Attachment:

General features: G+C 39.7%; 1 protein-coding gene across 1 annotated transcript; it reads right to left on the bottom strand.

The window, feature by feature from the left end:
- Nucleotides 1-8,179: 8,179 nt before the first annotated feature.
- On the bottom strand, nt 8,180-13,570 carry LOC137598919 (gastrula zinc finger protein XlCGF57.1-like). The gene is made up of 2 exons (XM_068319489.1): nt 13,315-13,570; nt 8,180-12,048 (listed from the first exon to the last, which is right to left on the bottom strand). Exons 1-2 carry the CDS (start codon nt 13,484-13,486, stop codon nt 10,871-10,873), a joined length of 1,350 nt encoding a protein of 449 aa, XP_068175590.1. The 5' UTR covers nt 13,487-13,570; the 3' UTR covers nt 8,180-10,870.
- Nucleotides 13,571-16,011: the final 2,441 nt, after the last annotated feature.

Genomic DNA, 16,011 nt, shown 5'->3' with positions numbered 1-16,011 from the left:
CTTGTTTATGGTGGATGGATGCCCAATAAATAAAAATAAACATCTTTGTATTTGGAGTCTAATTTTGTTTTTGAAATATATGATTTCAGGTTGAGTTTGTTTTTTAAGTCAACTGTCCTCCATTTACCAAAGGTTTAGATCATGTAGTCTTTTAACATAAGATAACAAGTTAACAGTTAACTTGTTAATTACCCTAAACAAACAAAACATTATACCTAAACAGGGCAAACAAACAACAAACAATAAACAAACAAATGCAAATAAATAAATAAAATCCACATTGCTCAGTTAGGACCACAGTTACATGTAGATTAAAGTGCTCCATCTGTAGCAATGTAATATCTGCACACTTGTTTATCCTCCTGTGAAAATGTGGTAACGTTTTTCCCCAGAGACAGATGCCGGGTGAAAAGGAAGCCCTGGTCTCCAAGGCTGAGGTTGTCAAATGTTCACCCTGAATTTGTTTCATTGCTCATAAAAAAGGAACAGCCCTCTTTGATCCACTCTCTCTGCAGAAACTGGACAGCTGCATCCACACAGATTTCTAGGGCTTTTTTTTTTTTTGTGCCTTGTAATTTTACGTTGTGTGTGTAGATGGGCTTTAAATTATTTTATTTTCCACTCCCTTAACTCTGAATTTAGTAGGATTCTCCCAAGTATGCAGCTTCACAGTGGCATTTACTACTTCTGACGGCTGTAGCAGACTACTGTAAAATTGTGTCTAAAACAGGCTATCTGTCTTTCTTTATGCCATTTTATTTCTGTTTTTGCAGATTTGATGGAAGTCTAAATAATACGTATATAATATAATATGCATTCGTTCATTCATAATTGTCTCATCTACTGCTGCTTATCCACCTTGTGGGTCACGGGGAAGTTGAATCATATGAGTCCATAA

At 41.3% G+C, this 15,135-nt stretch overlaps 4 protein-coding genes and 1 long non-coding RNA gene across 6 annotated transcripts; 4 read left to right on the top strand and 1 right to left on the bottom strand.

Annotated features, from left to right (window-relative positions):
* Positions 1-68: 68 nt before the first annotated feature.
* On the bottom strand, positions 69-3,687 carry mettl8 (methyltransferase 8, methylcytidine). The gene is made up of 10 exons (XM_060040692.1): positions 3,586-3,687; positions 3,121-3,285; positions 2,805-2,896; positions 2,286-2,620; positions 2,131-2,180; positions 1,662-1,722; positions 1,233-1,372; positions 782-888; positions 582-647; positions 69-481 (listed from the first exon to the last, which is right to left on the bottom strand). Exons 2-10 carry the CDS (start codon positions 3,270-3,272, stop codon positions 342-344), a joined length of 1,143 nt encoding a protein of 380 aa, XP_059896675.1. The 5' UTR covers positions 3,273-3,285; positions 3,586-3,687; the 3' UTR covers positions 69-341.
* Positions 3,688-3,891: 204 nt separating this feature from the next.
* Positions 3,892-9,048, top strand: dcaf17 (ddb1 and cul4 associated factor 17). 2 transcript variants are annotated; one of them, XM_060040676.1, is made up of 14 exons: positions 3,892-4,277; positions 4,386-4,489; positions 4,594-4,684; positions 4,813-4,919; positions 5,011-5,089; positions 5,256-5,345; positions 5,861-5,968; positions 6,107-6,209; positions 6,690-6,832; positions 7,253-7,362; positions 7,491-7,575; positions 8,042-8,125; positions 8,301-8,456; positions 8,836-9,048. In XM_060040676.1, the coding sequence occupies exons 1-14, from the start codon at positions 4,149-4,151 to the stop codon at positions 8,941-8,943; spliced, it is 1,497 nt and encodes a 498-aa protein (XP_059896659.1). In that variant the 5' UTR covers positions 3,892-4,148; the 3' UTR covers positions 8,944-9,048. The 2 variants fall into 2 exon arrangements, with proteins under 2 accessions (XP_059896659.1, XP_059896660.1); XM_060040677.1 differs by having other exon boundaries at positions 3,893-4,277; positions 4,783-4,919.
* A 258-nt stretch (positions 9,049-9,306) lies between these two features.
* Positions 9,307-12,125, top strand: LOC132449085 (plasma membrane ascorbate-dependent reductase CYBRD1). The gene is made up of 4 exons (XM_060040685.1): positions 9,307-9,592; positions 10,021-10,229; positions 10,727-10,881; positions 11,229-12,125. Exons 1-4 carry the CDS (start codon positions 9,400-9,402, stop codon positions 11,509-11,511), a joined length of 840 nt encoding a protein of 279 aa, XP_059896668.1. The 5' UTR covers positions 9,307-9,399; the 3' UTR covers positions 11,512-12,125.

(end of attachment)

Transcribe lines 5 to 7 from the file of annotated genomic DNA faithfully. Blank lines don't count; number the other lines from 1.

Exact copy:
- Nucleotides 13,571-16,011: the final 2,441 nt, after the last annotated feature.

Genomic DNA, 16,011 nt, shown 5'->3' with positions numbered 1-16,011 from the left:
CTTGTTTATGGTGGATGGATGCCCAATAAATAAAAATAAACATCTTTGTATTTGGAGTCTAATTTTGTTTTTGAAATATATGATTTCAGGTTGAGTTTGTTTTTTAAGTCAACTGTCCTCCATTTACCAAAGGTTTAGATCATGTAGTCTTTTAACATAAGATAACAAGTTAACAGTTAACTTGTTAATTACCCTAAACAAACAAAACATTATACCTAAACAGGGCAAACAAACAACAAACAATAAACAAACAAATGCAAATAAATAAATAAAATCCACATTGCTCAGTTAGGACCACAGTTACATGTAGATTAAAGTGCTCCATCTGTAGCAATGTAATATCTGCACACTTGTTTATCCTCCTGTGAAAATGTGGTAACGTTTTTCCCCAGAGACAGATGCCGGGTGAAAAGGAAGCCCTGGTCTCCAAGGCTGAGGTTGTCAAATGTTCACCCTGAATTTGTTTCATTGCTCATAAAAAAGGAACAGCCCTCTTTGATCCACTCTCTCTGCAGAAACTGGACAGCTGCATCCACACAGATTTCTAGGGCTTTTTTTTTTTTTGTGCCTTGTAATTTTACGTTGTGTGTGTAGATGGGCTTTAAATTATTTTATTTTCCACTCCCTTAACTCTGAATTTAGTAGGATTCTCCCAAGTATGCAGCTTCACAGTGGCATTTACTACTTCTGACGGCTGTAGCAGACTACTGTAAAATTGTGTCTAAAACAGGCTATCTGTCTTTCTTTATGCCATTTTATTTCTGTTTTTGCAGATTTGATGGAAGTCTAAATAATACGTATATAATATAATATGCATTCGTTCATTCATAATTGTCTCATCTACTGCTGCTTATCCACCTTGTGGGTCACGGGGAAGTTGAATCATATGAGTCCATAA